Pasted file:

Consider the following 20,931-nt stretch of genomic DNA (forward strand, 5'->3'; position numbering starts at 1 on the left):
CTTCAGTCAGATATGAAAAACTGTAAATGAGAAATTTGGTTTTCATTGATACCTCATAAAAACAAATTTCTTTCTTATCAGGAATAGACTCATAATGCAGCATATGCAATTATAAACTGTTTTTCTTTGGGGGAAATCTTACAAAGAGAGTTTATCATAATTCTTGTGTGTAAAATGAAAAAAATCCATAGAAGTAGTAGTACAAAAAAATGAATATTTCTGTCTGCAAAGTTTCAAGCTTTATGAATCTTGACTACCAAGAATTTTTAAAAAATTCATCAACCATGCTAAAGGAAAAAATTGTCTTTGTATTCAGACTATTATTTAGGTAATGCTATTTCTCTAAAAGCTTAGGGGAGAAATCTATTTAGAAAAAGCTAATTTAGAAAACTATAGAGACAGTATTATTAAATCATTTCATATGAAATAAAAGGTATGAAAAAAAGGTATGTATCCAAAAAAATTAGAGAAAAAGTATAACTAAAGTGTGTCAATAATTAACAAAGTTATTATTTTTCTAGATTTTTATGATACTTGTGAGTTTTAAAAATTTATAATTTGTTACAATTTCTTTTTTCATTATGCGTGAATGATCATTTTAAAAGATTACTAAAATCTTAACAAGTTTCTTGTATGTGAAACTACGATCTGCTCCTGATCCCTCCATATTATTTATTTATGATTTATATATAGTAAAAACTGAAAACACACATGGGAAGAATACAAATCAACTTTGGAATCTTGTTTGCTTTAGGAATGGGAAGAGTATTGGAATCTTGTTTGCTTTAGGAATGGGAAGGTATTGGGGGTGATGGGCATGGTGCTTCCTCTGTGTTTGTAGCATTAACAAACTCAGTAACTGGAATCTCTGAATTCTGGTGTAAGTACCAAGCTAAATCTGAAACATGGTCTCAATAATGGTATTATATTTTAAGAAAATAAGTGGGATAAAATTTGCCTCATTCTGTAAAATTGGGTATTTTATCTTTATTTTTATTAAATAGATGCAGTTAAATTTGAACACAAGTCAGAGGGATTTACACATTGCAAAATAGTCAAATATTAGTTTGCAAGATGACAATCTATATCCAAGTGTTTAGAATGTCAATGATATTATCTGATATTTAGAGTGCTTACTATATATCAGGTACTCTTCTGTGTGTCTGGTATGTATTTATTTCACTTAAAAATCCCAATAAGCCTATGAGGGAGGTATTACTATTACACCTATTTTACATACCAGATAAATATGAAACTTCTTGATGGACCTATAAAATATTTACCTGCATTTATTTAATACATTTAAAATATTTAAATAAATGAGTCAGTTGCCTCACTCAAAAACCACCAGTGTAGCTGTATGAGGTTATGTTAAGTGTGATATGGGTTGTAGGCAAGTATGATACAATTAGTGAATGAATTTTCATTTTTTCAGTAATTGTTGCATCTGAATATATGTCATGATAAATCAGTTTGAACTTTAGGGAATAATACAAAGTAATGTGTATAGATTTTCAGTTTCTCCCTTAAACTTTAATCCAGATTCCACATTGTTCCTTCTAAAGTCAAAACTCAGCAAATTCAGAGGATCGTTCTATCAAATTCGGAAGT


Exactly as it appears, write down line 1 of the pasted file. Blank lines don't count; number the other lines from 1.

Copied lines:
Consider the following 20,931-nt stretch of genomic DNA (forward strand, 5'->3'; position numbering starts at 1 on the left):